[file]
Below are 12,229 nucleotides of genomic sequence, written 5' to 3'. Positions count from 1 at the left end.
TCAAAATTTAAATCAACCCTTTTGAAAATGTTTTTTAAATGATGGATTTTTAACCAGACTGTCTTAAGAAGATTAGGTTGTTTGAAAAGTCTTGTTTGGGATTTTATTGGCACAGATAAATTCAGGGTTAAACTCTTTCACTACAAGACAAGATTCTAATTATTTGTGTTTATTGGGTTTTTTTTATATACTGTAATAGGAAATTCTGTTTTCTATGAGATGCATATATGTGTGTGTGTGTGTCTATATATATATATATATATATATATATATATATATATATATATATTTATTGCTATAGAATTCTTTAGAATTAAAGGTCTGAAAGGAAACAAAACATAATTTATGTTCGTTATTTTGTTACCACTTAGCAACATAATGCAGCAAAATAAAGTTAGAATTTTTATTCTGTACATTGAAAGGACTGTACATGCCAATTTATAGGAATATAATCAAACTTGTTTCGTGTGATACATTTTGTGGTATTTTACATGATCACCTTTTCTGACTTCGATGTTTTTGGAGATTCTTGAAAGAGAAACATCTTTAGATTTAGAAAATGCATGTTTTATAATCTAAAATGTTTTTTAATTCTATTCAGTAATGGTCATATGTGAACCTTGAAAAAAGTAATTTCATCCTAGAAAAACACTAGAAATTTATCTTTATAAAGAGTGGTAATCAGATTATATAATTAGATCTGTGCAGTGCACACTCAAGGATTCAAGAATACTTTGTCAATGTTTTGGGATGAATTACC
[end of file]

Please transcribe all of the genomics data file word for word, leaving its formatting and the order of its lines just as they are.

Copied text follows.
Below are 12,229 nucleotides of genomic sequence, written 5' to 3'. Positions count from 1 at the left end.
TCAAAATTTAAATCAACCCTTTTGAAAATGTTTTTTAAATGATGGATTTTTAACCAGACTGTCTTAAGAAGATTAGGTTGTTTGAAAAGTCTTGTTTGGGATTTTATTGGCACAGATAAATTCAGGGTTAAACTCTTTCACTACAAGACAAGATTCTAATTATTTGTGTTTATTGGGTTTTTTTTATATACTGTAATAGGAAATTCTGTTTTCTATGAGATGCATATATGTGTGTGTGTGTGTCTATATATATATATATATATATATATATATATATATATATATATATTTATTGCTATAGAATTCTTTAGAATTAAAGGTCTGAAAGGAAACAAAACATAATTTATGTTCGTTATTTTGTTACCACTTAGCAACATAATGCAGCAAAATAAAGTTAGAATTTTTATTCTGTACATTGAAAGGACTGTACATGCCAATTTATAGGAATATAATCAAACTTGTTTCGTGTGATACATTTTGTGGTATTTTACATGATCACCTTTTCTGACTTCGATGTTTTTGGAGATTCTTGAAAGAGAAACATCTTTAGATTTAGAAAATGCATGTTTTATAATCTAAAATGTTTTTTAATTCTATTCAGTAATGGTCATATGTGAACCTTGAAAAAAGTAATTTCATCCTAGAAAAACACTAGAAATTTATCTTTATAAAGAGTGGTAATCAGATTATATAATTAGATCTGTGCAGTGCACACTCAAGGATTCAAGAATACTTTGTCAATGTTTTGGGATGAATTACC